There is actually a purpose to this blog

Scott Adams - the writer of the 'Dilbert' comic strip - once described a Mission Statement as 'a long, complicated paragraph demonstrating management's inability to think clearly.' Therefore, I'll not call this a mission statement.

This blog is dedicated to informing civilian Park Rangers about topics routine taught to police officers but almost unknown to most of us who wear a uniform, work alone, and confront potentially dangerous on a frequent basis.

This blog is intended to offer suggestions based on my experience, and on my understanding of Maryland Law. It may be different where you are.

That's my mission.

Monday, January 24, 2011


Maybe not static. Maybe, in today's digital age, just nothing.

You are out in the boonies. There is a compelling reason to talk to somebody by phone or hand held radio, but you can't quite reach them. With a digital phone, you just won't hear anything - same for a digital 800 MHz radio. With an analog radio, you might just hear static or maybe the repeater audio, filled with noise. Just not good enough to use.

This might work; it has worked for me.

Stand on the runningboard of your patrol vehicle and put the radio close to the center of the steel roof (not a convertable top or fiberglass roof of some kind - just metal) and try transmitting. (With your cell phone, move it around to see if you can pick up more 'antennas.') Most probably, you will be able to cover more distance on both receive and transmit. Maybe not enough, but it might just work.

I have been able to transmit through a repeater about thirteen miles away using just 1/4 watt, when I couldn't hit it at all merely holding the radio in my hand.

Other thoughts that will make a difference are:
  • Both of the radio antennas need to be oriented vertically, not at opposite angles. One radio with a vertical antenna and one held sideways can result in a loss of 90% or more effective signal.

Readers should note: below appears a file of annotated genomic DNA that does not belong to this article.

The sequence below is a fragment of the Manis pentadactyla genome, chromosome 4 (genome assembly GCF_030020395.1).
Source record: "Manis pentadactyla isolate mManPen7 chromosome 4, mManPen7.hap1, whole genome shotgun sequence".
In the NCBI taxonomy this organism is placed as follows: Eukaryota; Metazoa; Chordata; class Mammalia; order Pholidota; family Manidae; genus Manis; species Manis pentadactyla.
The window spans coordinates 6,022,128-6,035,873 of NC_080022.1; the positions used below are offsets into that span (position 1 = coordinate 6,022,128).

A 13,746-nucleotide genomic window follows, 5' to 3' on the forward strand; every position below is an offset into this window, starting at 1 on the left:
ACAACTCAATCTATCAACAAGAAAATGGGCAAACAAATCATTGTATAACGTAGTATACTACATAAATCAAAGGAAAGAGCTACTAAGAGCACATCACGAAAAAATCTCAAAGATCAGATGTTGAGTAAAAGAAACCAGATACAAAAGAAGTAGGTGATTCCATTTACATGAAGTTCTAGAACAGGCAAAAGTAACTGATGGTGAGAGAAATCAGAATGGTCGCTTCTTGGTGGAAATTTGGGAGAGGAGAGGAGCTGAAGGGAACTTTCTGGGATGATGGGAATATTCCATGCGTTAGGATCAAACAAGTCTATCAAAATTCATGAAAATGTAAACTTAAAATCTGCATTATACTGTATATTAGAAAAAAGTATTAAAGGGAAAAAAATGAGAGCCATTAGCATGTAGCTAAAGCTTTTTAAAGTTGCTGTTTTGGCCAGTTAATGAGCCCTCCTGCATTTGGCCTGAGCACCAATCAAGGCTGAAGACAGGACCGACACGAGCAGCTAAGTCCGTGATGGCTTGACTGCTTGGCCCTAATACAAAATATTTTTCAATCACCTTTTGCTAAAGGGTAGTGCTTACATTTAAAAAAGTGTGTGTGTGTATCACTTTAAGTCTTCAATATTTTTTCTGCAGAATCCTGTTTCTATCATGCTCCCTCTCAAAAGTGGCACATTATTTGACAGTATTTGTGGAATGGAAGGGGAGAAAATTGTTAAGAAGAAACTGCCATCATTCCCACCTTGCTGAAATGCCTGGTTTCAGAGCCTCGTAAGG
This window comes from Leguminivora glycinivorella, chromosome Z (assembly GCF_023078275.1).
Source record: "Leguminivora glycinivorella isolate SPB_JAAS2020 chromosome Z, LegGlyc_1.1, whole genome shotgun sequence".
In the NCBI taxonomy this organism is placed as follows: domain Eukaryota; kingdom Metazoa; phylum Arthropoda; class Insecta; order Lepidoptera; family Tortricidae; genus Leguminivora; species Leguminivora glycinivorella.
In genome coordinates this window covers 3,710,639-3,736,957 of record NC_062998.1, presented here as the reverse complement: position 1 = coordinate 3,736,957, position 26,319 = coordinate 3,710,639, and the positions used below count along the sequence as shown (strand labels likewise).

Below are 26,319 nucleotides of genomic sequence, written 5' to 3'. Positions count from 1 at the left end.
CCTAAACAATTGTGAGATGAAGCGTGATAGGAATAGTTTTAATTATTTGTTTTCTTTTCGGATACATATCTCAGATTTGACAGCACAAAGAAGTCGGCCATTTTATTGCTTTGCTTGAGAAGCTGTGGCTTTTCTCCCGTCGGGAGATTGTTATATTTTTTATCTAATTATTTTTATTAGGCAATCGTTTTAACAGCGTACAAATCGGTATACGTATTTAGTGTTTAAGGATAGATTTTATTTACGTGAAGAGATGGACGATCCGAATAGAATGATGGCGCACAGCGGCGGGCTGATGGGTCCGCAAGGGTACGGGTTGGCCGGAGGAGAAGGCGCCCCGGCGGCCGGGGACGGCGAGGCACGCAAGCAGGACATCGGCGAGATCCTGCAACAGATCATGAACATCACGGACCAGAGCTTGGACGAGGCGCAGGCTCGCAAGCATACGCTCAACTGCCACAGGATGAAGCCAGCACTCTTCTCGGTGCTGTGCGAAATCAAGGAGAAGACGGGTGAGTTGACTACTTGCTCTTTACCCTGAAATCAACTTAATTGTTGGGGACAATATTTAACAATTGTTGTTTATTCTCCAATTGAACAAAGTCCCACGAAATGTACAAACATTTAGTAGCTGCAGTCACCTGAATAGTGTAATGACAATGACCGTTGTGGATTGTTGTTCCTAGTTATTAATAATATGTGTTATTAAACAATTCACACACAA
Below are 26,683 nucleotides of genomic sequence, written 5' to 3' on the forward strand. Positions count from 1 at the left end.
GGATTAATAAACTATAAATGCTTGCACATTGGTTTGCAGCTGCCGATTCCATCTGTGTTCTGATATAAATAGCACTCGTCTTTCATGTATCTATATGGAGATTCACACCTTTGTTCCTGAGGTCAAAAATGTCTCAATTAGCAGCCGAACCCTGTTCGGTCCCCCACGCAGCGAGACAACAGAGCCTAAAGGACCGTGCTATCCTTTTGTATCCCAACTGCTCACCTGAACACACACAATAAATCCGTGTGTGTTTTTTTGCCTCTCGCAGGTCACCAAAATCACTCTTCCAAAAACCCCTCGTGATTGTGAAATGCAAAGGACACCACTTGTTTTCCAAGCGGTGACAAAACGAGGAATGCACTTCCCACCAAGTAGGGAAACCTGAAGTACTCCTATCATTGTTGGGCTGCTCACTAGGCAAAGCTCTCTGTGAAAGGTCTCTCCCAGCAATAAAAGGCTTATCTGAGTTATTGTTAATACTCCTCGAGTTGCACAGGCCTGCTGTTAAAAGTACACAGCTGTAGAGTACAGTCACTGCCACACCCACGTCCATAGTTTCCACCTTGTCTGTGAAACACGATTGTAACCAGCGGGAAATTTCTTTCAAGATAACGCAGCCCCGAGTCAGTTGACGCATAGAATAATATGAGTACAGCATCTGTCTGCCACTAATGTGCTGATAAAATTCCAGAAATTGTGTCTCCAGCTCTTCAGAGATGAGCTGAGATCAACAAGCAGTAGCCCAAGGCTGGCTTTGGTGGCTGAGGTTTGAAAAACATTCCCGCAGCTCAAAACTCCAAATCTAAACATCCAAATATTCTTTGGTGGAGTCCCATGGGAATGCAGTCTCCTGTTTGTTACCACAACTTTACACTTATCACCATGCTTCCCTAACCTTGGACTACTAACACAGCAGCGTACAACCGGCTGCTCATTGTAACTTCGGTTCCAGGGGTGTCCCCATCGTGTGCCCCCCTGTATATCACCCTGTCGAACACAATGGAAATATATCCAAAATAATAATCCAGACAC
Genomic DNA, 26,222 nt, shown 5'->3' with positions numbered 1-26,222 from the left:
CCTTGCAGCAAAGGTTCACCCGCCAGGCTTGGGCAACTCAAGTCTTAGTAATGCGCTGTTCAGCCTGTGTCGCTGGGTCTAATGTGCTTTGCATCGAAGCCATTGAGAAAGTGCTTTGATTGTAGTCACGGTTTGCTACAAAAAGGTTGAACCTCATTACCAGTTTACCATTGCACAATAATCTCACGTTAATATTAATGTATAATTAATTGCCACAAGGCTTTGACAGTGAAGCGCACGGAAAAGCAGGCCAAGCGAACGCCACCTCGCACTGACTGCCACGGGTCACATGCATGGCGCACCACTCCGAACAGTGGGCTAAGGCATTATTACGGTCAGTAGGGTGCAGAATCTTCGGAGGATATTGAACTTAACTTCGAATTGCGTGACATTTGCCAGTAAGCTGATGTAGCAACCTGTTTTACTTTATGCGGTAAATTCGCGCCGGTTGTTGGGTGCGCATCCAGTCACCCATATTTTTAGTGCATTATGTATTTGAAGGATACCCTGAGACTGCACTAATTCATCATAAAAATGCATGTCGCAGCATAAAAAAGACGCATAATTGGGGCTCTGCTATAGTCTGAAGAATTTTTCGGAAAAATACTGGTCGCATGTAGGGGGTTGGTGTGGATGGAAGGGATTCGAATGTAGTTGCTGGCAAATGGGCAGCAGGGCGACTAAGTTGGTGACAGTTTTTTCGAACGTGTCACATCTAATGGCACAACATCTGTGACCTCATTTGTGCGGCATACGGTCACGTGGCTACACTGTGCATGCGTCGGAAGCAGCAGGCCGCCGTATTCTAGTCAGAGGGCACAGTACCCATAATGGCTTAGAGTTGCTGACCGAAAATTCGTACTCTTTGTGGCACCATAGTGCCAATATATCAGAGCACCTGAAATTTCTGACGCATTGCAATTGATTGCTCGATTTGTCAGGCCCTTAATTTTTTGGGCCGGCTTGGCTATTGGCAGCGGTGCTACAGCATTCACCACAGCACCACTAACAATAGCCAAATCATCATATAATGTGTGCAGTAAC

• Don't stand close behind a building or big truck.
  • If you are behind a tall hill, move farther back; the signal experiences a 'radio shadow' close behind an obstacle.
  • Don't be cute - don't hold the radio upside down, with your hand on the antenna.
  • Keep the radio away from your body. (By the same token, you can use this method to help you find a transmitter by keeping it close to your body and turning to where you get the strongest signal.)
  • In an emergency - say you are injured and need assistance, for example - you may be able to get your message through if you have a touch pad on your handheld by using Morse Code. [You don't know Morse Code? Everyone knows ... --- ... means 'SOS.' If you are very lucky, someone will eventually ask, "Does someone have an emergency?" Switch then to the '1 beep for yes, two beeps for no' technique. It might work. Hopefully]
  • Move around. I have seen just a short distance - maybe two feet - make a tremendous difference.
  • Keep your battery charged but don't keep it on the charger all the time. If you don't use it often, charging for one shift a week is more than enough.

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